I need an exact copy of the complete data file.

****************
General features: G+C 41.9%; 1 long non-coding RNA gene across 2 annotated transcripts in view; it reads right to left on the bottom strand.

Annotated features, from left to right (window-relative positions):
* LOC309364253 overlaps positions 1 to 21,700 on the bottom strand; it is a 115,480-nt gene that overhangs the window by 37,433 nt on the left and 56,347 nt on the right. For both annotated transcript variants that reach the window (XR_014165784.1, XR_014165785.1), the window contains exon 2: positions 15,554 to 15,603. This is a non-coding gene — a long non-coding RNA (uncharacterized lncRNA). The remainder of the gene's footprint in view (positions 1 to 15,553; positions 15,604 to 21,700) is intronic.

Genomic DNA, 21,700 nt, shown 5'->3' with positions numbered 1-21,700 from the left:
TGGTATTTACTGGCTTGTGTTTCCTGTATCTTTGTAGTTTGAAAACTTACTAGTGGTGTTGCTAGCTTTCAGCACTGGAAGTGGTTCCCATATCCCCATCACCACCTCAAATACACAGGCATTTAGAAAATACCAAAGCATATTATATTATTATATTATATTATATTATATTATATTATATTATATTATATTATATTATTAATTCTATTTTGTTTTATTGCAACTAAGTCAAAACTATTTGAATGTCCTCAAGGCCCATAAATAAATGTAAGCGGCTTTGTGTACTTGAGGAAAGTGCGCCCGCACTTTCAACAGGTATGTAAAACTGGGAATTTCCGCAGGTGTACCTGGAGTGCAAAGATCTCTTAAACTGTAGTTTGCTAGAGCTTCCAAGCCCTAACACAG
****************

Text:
General features: G+C 41.9%; 1 long non-coding RNA gene across 2 annotated transcripts in view; it reads right to left on the bottom strand.

Annotated features, from left to right (window-relative positions):
* LOC309364253 overlaps positions 1 to 21,700 on the bottom strand; it is a 115,480-nt gene that overhangs the window by 37,433 nt on the left and 56,347 nt on the right. For both annotated transcript variants that reach the window (XR_014165784.1, XR_014165785.1), the window contains exon 2: positions 15,554 to 15,603. This is a non-coding gene — a long non-coding RNA (uncharacterized lncRNA). The remainder of the gene's footprint in view (positions 1 to 15,553; positions 15,604 to 21,700) is intronic.

Genomic DNA, 21,700 nt, shown 5'->3' with positions numbered 1-21,700 from the left:
TGGTATTTACTGGCTTGTGTTTCCTGTATCTTTGTAGTTTGAAAACTTACTAGTGGTGTTGCTAGCTTTCAGCACTGGAAGTGGTTCCCATATCCCCATCACCACCTCAAATACACAGGCATTTAGAAAATACCAAAGCATATTATATTATTATATTATATTATATTATATTATATTATATTATATTATATTATATTATTAATTCTATTTTGTTTTATTGCAACTAAGTCAAAACTATTTGAATGTCCTCAAGGCCCATAAATAAATGTAAGCGGCTTTGTGTACTTGAGGAAAGTGCGCCCGCACTTTCAACAGGTATGTAAAACTGGGAATTTCCGCAGGTGTACCTGGAGTGCAAAGATCTCTTAAACTGTAGTTTGCTAGAGCTTCCAAGCCCTAACACAG